Integrating all aspects of your life and seeing them all as parts of a whole can help make clearer decisions and allow you to honor commitments. Other benefits: less stress, more rest, and improved overall health from more ease versus rigidity and competition. Working more or less is not specifically the goal. The goal is to understand our needs and shift daily work habits and patterns to support our well-being while also achieving career aspirations or fulfilling work requirements on the job.

1  Planning is crucial

A plan should be firm, yet flexible. Lists, calendars, and a master schedule showing ALL responsibilities and priorities help us integrate the parts into the whole. Use whatever works best for you and your family to plan and prioritize together. Seek to understand what structure is needed to feel fulfilled. The goal is not to control time but to understand and structure how you use time and make it work for you and your business. Reevaluate your plan regularly to make necessary adjustments. The more complex your life, such as being a step-parent in a blended family, the more critical planning and reevaluation is.

Related Reading: Why Time Management for Moms Is a Myth


2  Be Present to One Aspect of Life at a Time

Being present means consciously being in the moment and giving that moment your full attention. If we are multi-tasking, moving quickly from one task to another, or our mind is somewhere different from our body, we are not present. If we are playing with our kids but thinking about a report that is due or creating a dinner plan in our head while we are in a business meeting, we are not present to the people and environment around us, or even our own feelings. Being present shows that we value a person or task and allows us to experience those moments fully.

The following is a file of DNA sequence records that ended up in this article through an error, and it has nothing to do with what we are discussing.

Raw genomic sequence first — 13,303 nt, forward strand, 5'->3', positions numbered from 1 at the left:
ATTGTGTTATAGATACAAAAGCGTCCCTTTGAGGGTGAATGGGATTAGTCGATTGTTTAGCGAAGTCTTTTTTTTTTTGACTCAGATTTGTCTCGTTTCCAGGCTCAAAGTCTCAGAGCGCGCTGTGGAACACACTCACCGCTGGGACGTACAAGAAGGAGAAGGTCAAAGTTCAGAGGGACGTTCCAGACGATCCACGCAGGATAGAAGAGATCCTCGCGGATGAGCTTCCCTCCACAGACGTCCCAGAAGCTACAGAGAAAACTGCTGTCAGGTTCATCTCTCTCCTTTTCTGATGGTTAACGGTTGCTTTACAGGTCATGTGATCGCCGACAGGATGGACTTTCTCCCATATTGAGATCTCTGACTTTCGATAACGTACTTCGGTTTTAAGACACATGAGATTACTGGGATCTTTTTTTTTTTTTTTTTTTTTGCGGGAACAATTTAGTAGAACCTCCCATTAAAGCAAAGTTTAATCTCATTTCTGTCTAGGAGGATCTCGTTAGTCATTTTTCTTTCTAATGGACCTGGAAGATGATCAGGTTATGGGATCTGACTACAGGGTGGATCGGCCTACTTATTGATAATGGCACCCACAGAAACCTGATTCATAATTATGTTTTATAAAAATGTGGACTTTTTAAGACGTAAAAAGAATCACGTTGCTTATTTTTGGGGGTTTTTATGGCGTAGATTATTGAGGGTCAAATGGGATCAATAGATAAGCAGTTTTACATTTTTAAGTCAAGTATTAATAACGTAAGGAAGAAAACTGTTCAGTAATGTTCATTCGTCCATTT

3  Let Go of Expectations

The reality of not meeting our expectations can be a source of pain. Expecting to get it right, not disappoint anyone, or suddenly have an amazing flow to your day continually is unrealistic. Life is dynamic. Needs will shift and change. Adapting and moving with changing needs and priorities is essential to living a whole and harmonious life.

Related Reading: Life's Porcupines and Resiliency: Adapting to the Unexpected

Work-life balance isn’t about balance at all.

Our individual values, priorities, and rhythms determine what is best for our ourselves and family. Understanding how to create and work within a structure that allows all parts of life to be fulfilling takes effort and resilience. Change is a constant. Learning to work and live your life within constant change is a lifelong process.

Have you found yourself getting caught up in the pursuit of balance in your life? Need help in crafting ease, fulfillment, and fluidity? Heartmanity is here to support you along the way. Try our complimentary Discovery Session to see how we can best support you and your goals.

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Christina Maxwell / Heartmanity ContributorChristina Maxwell / Heartmanity Contributor
Christina has a B.S. in Business Administration and two decades of management experience across multiple industries. First introduced to Heartmanity as a coaching client in 2013, she quickly fell in love with the work. After experiencing significant transformation in all areas of her life, she became deeply committed to the Heartmanity mission. Christina brings tremendous expertise and is an invaluable asset to support the growing demand for Heartmanity’s business and coaching programs. Another passion of Christina's is helping couples navigate engagements, intentional wedding planning, and wedding ceremonies. She is Heartmanity's resident ordained minister.

Posted in Business and Leadership